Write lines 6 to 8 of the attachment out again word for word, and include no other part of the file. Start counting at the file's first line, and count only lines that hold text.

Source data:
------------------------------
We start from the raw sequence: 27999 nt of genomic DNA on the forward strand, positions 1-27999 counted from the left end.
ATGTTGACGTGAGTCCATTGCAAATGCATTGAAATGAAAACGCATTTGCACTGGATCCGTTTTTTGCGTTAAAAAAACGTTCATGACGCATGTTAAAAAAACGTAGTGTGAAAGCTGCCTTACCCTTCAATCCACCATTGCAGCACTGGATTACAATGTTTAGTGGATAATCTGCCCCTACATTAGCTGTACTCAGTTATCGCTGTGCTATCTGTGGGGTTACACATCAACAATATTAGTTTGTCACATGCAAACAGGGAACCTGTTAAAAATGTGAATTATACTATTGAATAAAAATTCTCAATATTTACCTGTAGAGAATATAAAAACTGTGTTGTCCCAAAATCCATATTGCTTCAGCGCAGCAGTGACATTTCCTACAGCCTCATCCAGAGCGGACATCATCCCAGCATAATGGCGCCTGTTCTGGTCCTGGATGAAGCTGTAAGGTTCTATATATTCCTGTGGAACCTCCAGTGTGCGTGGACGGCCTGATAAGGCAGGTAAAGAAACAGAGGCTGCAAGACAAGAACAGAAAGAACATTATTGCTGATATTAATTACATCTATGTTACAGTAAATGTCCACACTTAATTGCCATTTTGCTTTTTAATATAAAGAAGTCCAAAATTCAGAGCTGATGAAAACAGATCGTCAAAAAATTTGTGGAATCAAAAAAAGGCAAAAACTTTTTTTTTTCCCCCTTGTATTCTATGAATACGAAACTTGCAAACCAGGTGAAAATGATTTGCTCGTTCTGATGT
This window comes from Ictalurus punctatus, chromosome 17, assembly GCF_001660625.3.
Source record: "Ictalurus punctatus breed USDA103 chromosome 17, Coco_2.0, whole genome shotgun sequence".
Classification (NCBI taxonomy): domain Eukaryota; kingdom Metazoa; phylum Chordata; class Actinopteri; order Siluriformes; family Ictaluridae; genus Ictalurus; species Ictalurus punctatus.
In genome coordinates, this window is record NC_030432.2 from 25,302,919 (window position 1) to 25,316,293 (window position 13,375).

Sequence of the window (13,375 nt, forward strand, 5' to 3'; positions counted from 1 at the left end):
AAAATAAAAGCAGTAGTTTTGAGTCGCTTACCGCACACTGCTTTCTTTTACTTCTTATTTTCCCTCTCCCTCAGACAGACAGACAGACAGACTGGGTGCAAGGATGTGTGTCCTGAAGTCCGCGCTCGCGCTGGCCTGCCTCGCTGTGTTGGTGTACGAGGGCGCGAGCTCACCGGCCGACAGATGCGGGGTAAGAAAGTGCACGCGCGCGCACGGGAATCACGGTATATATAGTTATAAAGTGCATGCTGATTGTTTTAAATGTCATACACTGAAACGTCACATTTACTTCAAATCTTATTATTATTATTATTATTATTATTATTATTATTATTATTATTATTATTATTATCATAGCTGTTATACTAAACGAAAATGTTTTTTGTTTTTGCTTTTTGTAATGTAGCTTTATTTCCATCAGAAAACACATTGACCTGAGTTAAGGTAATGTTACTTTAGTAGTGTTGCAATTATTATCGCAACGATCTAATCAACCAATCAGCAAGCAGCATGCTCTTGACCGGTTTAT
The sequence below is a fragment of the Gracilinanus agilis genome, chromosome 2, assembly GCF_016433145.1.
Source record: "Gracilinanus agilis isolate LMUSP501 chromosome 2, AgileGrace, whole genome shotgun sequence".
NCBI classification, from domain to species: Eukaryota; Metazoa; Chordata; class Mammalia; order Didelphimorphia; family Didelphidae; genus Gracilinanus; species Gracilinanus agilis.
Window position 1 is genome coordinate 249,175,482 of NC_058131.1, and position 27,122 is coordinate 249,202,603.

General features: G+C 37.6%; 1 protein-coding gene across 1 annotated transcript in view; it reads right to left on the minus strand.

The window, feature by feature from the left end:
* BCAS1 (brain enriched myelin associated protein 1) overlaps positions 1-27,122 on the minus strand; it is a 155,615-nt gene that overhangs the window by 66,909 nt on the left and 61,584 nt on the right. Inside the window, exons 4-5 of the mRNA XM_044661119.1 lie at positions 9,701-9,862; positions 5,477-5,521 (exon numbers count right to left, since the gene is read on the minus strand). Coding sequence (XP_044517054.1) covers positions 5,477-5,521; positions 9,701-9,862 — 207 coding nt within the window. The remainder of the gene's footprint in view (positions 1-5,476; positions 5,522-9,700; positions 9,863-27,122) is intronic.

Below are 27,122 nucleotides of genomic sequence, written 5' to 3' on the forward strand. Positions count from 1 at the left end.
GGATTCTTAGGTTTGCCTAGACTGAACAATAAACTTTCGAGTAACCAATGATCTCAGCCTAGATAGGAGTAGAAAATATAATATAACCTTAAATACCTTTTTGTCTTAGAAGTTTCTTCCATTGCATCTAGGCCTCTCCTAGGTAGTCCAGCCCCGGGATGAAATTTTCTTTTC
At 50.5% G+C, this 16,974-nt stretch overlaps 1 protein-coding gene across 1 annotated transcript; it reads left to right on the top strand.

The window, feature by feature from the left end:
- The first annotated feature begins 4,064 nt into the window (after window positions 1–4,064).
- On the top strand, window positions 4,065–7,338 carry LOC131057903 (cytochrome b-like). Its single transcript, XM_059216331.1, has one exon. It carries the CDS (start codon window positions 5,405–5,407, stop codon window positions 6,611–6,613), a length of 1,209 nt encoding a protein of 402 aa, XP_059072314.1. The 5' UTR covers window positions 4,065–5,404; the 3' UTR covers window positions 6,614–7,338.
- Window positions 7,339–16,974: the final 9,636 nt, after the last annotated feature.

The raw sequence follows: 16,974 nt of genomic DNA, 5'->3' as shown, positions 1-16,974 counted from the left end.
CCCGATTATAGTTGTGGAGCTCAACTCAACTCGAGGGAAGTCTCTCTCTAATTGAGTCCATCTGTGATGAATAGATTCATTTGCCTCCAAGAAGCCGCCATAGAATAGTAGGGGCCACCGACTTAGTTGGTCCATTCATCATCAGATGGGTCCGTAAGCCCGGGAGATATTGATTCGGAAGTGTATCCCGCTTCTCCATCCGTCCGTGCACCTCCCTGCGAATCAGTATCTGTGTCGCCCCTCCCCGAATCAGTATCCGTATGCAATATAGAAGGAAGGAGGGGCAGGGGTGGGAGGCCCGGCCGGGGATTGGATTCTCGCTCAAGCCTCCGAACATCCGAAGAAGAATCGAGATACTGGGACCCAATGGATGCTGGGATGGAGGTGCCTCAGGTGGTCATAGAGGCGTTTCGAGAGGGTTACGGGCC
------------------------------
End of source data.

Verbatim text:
In genome coordinates, this window is record NC_030432.2 from 25,302,919 (window position 1) to 25,316,293 (window position 13,375).

Sequence of the window (13,375 nt, forward strand, 5' to 3'; positions counted from 1 at the left end):
AAAATAAAAGCAGTAGTTTTGAGTCGCTTACCGCACACTGCTTTCTTTTACTTCTTATTTTCCCTCTCCCTCAGACAGACAGACAGACAGACTGGGTGCAAGGATGTGTGTCCTGAAGTCCGCGCTCGCGCTGGCCTGCCTCGCTGTGTTGGTGTACGAGGGCGCGAGCTCACCGGCCGACAGATGCGGGGTAAGAAAGTGCACGCGCGCGCACGGGAATCACGGTATATATAGTTATAAAGTGCATGCTGATTGTTTTAAATGTCATACACTGAAACGTCACATTTACTTCAAATCTTATTATTATTATTATTATTATTATTATTATTATTATTATTATTATTATTATTATCATAGCTGTTATACTAAACGAAAATGTTTTTTGTTTTTGCTTTTTGTAATGTAGCTTTATTTCCATCAGAAAACACATTGACCTGAGTTAAGGTAATGTTACTTTAGTAGTGTTGCAATTATTATCGCAACGATCTAATCAACCAATCAGCAAGCAGCATGCTCTTGACCGGTTTAT